The team behind Manhattan's popular Korean barbecue restaurant Kang Ho Dong Baekjeong is getting into the fast casual game — with poké bowls from chef Deuki Hong and Top Chef veteran Lee Anne Wong. Several of the poké restaurants — called Sweetcatch Poké Bar — are expected to open this year in Manhattan. "We genuinely like to eat this," Hong says. "We feel like New York needs this."
The Hawaiian poké bowl — where raw fish and veggies are served over a bowl of rice — is quickly becoming a fast-casual trend on the mainland in Los Angeles, and already, several poké restaurants have opened in New York in the last year. Hong says Circle Hospitality Group was looking to open new restaurants that are more accessible than Baekjong, where people often wait hours for a table. They fell for poké. "I actually love poké. Our whole group loves poké," Hong says. "Everyone expects us to do something Korean. I don't care. We're going to do whatever we like to eat." Poké, as Eater's Hillary Dixler reported earlier this year, is also a concept that's ripe for reproduction in the fast-casual market due to its customization potential and similarity to sushi flavor profiles.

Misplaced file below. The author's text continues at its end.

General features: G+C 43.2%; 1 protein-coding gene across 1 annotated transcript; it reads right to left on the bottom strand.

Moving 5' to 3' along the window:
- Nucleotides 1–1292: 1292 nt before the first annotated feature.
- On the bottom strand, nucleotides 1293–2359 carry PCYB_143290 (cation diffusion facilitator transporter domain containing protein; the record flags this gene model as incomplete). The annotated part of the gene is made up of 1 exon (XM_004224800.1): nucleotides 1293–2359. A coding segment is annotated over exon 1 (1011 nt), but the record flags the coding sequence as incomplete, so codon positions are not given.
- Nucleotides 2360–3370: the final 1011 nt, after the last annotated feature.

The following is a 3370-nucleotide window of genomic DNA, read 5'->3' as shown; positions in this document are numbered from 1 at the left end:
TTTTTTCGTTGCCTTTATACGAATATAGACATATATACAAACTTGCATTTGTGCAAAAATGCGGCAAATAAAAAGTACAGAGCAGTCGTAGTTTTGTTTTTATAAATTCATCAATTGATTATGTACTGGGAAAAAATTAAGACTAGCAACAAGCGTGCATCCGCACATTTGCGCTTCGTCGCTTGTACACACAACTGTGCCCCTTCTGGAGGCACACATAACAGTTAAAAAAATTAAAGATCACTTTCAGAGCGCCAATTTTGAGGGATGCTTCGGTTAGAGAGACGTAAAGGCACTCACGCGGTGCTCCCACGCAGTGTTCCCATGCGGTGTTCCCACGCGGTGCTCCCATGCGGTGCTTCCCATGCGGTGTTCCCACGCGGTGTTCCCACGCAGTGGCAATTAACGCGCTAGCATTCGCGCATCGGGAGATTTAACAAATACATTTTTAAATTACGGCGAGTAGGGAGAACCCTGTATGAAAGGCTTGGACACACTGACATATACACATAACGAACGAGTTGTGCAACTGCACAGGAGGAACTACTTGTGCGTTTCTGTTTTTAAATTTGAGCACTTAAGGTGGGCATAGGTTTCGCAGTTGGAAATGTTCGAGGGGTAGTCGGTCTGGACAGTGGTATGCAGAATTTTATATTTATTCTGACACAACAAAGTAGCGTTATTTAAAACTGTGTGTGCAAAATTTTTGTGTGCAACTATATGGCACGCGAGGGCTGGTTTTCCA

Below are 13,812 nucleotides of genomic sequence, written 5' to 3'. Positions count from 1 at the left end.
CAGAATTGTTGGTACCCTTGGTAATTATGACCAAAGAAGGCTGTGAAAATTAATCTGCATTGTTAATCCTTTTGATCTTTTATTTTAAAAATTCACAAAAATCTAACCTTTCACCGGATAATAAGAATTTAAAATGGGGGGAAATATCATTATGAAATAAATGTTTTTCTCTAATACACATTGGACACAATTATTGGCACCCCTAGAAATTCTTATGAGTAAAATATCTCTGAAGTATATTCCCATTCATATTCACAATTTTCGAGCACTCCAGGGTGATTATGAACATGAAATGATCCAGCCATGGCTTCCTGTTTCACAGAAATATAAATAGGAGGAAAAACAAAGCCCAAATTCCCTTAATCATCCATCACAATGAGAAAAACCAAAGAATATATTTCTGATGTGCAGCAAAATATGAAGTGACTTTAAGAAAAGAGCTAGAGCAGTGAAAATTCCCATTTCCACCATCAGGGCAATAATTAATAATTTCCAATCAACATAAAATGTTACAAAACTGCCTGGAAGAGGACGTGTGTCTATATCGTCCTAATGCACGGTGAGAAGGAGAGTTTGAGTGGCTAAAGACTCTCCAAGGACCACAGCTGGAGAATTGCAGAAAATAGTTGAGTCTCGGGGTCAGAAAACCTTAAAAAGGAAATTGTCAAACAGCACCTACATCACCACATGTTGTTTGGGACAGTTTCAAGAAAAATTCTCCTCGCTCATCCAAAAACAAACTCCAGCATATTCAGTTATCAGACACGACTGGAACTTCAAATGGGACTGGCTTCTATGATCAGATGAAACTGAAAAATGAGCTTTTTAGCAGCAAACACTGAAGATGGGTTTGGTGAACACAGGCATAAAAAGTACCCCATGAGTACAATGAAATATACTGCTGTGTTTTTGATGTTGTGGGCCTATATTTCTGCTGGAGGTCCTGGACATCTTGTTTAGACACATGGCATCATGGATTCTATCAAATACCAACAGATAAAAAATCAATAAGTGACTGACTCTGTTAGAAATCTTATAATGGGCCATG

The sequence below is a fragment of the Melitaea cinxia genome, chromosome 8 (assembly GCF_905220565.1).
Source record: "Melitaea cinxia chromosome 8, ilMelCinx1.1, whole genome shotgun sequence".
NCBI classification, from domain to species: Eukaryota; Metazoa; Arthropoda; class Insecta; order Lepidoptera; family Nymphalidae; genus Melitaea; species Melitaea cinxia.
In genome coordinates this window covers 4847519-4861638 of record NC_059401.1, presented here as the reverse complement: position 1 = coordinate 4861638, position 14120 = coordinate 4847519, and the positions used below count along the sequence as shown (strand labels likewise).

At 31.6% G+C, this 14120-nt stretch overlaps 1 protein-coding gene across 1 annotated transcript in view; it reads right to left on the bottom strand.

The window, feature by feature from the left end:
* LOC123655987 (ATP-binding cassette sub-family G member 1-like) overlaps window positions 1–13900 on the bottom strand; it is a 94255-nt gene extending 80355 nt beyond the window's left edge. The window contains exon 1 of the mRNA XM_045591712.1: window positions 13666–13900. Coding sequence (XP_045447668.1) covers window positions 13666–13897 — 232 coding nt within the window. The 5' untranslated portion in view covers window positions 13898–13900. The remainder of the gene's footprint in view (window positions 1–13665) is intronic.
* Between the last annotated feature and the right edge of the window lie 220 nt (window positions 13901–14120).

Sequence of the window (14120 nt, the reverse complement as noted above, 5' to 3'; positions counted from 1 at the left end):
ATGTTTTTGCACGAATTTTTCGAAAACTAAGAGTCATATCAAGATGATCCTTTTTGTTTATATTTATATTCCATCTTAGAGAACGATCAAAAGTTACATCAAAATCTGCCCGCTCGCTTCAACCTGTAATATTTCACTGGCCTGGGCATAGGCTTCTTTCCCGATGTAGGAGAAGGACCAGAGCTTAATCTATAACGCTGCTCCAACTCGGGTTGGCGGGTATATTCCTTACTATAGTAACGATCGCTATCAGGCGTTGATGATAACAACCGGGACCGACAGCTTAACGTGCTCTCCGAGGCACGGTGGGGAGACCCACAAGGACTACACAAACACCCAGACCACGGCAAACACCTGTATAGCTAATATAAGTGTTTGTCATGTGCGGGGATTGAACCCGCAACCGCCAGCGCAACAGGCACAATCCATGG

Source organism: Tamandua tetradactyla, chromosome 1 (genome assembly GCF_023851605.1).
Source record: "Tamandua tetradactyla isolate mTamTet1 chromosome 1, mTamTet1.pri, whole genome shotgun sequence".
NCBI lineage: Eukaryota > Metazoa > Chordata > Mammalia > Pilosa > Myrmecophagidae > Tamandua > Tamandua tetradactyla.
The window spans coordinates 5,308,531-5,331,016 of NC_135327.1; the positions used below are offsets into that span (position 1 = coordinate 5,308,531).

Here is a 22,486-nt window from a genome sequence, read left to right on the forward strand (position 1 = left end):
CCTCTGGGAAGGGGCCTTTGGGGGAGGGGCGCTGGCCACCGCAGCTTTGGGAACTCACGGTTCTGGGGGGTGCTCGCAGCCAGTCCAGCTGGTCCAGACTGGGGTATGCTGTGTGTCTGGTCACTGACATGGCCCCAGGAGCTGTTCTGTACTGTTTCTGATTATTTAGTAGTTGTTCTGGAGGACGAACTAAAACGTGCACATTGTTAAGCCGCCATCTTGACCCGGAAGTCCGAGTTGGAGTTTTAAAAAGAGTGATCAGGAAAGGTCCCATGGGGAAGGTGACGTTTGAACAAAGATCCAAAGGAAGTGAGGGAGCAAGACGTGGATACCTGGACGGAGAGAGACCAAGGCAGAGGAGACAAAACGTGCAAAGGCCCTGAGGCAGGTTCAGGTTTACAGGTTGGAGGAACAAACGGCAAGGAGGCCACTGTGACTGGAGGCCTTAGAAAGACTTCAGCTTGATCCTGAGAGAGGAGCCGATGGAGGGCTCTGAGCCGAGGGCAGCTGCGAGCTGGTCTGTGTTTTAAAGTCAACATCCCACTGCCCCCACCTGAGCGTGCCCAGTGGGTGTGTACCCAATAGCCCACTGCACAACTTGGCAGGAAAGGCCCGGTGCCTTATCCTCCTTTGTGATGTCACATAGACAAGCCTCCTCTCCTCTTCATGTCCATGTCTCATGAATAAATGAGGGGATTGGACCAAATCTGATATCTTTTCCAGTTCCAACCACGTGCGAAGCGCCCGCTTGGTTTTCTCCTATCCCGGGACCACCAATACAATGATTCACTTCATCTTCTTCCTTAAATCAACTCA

Circle Hospitality Group partners have been trying to eat in as many poké restaurants in Los Angeles and Hawaii as possible for preparation, and the resulting menu at Sweetcatch will likely be a combination of the two styles. They found that in Hawaii, the raw fish often marinates a while before serving, and in LA, it's more popular for the marinade to be added right before putting the fish over rice, often with the customer choosing which sauce they want. "It's great because it caters to the 'have it your way' mentality," Hong says of the LA style. "But for me, I like that pure, raw, simple, clean way of the Hawaiians. I think at least for us, we're going to try to find a middle ground." It won't be a "Korean poké spot," but touches like Korean chili paste will make it slightly different from traditional Hawaiian poké, Hong adds.
Further details about the menu are still being worked out, and the team has not announced the exact locations yet, because they're still nailing down leases. The team wants to become a go-to hospitality group in the city, Hong says, and Sweetcatch is just one of several other projects happening this year. "All my friends are like, 'Why the hell are you doing poké?'" Hong says. "We're about what we feel New York wants. You won't see me do some $200-per-person tasting menu any time soon. We're about casual hospitality."